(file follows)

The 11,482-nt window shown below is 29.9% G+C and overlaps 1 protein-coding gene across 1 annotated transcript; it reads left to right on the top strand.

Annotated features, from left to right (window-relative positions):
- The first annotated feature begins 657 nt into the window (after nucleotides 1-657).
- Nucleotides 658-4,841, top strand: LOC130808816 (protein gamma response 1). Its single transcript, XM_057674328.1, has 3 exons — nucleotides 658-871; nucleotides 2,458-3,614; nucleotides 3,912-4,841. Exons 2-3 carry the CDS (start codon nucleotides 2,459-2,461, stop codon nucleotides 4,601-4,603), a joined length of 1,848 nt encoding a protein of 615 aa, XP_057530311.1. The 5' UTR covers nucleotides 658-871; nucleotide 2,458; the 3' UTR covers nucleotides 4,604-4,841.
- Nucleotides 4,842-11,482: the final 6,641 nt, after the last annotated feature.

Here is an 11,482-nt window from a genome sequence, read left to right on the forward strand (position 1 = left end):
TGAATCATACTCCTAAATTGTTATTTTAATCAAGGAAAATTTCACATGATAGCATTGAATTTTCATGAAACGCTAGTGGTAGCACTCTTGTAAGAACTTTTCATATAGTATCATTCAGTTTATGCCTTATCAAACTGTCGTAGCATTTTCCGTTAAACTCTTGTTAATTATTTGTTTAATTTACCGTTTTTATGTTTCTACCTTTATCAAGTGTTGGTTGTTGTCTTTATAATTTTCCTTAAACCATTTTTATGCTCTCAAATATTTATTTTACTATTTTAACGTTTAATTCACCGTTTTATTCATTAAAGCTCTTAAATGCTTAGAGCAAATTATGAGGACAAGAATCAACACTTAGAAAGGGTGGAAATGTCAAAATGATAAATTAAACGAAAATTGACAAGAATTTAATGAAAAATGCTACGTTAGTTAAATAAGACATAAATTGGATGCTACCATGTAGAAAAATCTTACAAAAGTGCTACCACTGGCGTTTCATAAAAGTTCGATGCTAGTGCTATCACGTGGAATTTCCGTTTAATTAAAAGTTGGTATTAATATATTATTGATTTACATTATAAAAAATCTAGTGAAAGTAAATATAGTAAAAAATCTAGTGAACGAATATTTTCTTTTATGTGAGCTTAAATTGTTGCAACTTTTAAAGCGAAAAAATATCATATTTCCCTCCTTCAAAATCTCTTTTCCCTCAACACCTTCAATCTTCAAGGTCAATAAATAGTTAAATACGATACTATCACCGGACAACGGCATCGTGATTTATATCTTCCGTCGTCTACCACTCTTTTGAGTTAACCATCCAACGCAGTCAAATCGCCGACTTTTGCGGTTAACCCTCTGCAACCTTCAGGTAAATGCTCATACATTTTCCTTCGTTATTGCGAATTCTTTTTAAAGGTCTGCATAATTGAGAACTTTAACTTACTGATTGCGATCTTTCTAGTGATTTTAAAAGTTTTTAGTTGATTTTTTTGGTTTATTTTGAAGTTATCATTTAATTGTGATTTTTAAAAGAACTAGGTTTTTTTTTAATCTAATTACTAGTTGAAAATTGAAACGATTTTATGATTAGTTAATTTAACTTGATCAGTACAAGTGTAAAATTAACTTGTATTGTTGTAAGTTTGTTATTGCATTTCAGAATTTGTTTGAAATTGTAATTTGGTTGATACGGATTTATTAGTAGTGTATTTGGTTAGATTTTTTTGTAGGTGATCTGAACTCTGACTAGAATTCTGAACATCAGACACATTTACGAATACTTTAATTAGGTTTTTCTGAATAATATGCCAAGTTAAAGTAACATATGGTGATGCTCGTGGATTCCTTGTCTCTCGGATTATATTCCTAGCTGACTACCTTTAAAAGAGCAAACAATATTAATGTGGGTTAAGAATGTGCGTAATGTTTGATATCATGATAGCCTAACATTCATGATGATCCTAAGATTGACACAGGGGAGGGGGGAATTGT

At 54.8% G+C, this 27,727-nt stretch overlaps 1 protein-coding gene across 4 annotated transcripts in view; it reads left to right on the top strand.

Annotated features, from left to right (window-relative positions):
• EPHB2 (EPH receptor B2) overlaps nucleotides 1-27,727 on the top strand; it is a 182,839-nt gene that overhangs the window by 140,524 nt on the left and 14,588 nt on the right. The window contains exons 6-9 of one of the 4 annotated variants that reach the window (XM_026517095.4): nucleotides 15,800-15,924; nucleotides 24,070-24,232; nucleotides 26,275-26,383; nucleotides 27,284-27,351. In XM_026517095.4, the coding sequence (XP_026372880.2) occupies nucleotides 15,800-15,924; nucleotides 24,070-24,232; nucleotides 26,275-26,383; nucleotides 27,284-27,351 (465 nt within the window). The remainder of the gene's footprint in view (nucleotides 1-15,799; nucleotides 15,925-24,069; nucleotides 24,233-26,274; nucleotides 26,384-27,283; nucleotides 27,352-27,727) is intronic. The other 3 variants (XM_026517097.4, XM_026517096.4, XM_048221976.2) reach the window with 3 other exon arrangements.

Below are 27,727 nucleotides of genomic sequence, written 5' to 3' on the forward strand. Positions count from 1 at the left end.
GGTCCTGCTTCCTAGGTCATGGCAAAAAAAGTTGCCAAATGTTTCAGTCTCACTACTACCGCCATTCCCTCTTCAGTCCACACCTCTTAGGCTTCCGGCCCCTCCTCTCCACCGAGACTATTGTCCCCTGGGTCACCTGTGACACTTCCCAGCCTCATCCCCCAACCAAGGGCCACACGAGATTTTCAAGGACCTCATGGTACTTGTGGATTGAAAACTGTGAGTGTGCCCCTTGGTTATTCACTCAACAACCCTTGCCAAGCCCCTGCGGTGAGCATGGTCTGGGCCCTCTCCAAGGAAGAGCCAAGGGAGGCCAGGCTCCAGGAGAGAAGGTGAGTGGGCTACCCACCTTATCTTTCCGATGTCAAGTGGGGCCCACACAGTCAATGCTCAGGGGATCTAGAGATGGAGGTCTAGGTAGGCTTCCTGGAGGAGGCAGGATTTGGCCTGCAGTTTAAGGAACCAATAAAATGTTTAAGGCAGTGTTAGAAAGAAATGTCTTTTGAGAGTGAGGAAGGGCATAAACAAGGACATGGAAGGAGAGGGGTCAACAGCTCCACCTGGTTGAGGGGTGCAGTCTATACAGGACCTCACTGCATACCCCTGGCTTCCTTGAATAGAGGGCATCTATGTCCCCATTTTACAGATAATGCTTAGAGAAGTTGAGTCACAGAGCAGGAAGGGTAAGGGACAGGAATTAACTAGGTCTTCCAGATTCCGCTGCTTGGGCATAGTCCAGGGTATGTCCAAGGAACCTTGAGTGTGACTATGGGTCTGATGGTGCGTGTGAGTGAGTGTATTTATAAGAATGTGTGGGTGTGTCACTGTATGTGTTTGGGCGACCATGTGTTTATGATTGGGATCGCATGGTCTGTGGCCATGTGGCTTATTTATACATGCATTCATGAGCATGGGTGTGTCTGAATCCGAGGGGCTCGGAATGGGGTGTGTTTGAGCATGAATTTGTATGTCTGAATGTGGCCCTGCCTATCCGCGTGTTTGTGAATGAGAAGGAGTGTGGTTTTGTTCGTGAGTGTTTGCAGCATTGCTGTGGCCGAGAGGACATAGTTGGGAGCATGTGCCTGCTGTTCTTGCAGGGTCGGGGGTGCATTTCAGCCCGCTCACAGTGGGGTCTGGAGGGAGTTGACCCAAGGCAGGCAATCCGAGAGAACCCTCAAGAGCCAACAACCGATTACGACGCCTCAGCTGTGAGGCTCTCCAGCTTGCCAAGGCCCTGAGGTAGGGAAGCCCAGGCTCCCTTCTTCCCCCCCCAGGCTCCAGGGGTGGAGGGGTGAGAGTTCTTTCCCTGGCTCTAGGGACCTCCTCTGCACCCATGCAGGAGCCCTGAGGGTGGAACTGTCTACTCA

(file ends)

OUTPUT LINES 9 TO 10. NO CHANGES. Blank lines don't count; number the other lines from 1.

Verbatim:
Annotated features, from left to right (window-relative positions):
• EPHB2 (EPH receptor B2) overlaps nucleotides 1-27,727 on the top strand; it is a 182,839-nt gene that overhangs the window by 140,524 nt on the left and 14,588 nt on the right. The window contains exons 6-9 of one of the 4 annotated variants that reach the window (XM_026517095.4): nucleotides 15,800-15,924; nucleotides 24,070-24,232; nucleotides 26,275-26,383; nucleotides 27,284-27,351. In XM_026517095.4, the coding sequence (XP_026372880.2) occupies nucleotides 15,800-15,924; nucleotides 24,070-24,232; nucleotides 26,275-26,383; nucleotides 27,284-27,351 (465 nt within the window). The remainder of the gene's footprint in view (nucleotides 1-15,799; nucleotides 15,925-24,069; nucleotides 24,233-26,274; nucleotides 26,384-27,283; nucleotides 27,352-27,727) is intronic. The other 3 variants (XM_026517097.4, XM_026517096.4, XM_048221976.2) reach the window with 3 other exon arrangements.